Chang Noi, 225 Queenston Street, ☎ 905-228-6067, . The best Thai food in the Niagara Region, possibly the best Thai food outside of Thailand. The most authentic as well. Unfortunately, they have a shortfall. Slow service and a language barrier that results in a high probability that you will not get what you ordered. Most often they will correct it if you are willing to put up with a longer wait. BUT it is worth it and if you aren't picky any meal they put in front of you will be very delicious. They have a good vegetarian and vegan selection and the prices are reasonable. They also have the coldest beer in town served to you in an ice frosted mug. Strangely, despite the slow service and frequent mix-ups, regulars keep coming back to this restaurant because they know it would be very difficult to find Thai food better than this outside of Thailand.$10-$15.
There are two primary bar areas in the city: Port Dalhousie and downtown. Generally, Port Dalhousie is the active bar scene during the warm summer months, and downtown is the prime location for nightlife in the winter.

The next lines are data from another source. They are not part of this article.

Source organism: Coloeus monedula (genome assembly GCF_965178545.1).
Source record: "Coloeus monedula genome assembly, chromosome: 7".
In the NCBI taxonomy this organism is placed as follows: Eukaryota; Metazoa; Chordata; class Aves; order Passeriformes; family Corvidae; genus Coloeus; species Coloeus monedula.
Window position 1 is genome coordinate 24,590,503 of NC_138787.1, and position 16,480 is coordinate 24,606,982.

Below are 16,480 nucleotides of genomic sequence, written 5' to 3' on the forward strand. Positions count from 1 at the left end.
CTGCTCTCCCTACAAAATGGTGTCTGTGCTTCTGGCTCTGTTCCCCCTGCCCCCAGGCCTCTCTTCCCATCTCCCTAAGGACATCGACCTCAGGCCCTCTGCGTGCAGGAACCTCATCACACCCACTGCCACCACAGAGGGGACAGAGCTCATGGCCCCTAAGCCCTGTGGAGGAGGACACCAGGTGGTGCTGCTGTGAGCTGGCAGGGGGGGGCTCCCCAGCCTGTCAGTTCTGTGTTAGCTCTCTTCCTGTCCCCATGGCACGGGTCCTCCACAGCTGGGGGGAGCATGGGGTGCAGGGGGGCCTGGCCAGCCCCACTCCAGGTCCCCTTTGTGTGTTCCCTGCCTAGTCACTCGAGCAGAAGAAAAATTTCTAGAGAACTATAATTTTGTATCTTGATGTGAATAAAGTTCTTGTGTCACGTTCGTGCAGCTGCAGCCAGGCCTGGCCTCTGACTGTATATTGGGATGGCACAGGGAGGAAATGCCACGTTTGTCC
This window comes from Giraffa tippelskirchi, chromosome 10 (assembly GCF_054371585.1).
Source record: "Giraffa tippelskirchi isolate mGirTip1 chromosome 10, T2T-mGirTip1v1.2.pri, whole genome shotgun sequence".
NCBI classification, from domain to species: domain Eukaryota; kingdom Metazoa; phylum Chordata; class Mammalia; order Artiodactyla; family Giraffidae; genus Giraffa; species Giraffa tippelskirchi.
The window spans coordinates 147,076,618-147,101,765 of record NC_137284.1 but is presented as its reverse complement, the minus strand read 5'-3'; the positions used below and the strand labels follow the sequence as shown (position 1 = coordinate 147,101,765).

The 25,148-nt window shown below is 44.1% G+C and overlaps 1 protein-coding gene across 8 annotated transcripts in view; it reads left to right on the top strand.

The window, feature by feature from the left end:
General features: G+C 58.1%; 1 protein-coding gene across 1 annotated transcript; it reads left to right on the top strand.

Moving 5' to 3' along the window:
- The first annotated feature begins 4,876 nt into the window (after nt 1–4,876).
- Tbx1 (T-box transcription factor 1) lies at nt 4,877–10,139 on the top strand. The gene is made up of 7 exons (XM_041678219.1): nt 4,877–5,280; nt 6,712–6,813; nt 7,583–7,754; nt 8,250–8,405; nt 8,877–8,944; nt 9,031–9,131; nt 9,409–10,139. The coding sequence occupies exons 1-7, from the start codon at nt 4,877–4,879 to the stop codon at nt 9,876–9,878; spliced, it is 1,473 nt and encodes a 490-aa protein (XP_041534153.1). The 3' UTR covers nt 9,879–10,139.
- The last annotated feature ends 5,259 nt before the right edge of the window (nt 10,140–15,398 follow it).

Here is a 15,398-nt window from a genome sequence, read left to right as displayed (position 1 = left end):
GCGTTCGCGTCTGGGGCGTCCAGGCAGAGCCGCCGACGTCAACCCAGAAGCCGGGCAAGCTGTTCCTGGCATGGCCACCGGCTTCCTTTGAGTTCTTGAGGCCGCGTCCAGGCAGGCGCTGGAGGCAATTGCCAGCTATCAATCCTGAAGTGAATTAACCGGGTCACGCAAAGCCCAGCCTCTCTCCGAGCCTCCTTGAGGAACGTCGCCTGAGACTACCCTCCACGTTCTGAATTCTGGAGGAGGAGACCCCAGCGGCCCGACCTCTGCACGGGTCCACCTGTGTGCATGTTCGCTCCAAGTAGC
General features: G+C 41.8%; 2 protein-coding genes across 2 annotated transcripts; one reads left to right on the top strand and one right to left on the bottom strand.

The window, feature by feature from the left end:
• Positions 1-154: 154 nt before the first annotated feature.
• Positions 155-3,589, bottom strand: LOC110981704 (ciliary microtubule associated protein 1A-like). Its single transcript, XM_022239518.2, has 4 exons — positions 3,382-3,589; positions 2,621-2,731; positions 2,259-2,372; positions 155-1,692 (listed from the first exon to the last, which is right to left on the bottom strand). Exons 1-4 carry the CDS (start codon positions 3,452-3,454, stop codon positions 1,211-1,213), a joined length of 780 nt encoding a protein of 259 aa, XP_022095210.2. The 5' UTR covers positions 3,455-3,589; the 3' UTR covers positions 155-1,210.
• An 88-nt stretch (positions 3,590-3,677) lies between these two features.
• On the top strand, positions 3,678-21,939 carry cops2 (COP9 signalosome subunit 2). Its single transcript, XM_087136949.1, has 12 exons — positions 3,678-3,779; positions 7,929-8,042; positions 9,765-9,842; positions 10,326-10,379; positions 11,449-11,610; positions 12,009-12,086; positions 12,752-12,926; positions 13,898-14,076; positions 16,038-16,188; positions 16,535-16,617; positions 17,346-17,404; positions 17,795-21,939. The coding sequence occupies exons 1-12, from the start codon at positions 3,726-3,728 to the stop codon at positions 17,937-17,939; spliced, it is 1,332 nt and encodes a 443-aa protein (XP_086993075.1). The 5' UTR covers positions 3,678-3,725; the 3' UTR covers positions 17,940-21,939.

The downtown area also has its fill of bars, likely more than twenty. Everything from small pubs to large dance clubs fill the area, although almost every bar has a laid back feel (with matching laid-back clothing requirements.) There has been a bit of an upscale trend lately, with the addition of a few martini bars. It's a bigger area to cover than up in Port, but even still it's quite easy to walk from a bar at one end of downtown to another at the opposite end.
Merchant Ale House, 98 St. Paul Street, . Possibly the best hang out pub in the city. Most of the beer is brewed on premises and is home to their famous Drunken Monkey Oatmeal Stout. Some other honorable mentions go to the blueberry wheat, strawberry blonde, IPA, Hockey Ale, and their seasonal pumpkin ale and holiday skullcrusher. There is some interesting live music most Saturday's. The type of music never seems to be the same. This is a pub for all ages and is thankfully not frequented by immature college crowds.$4-$12.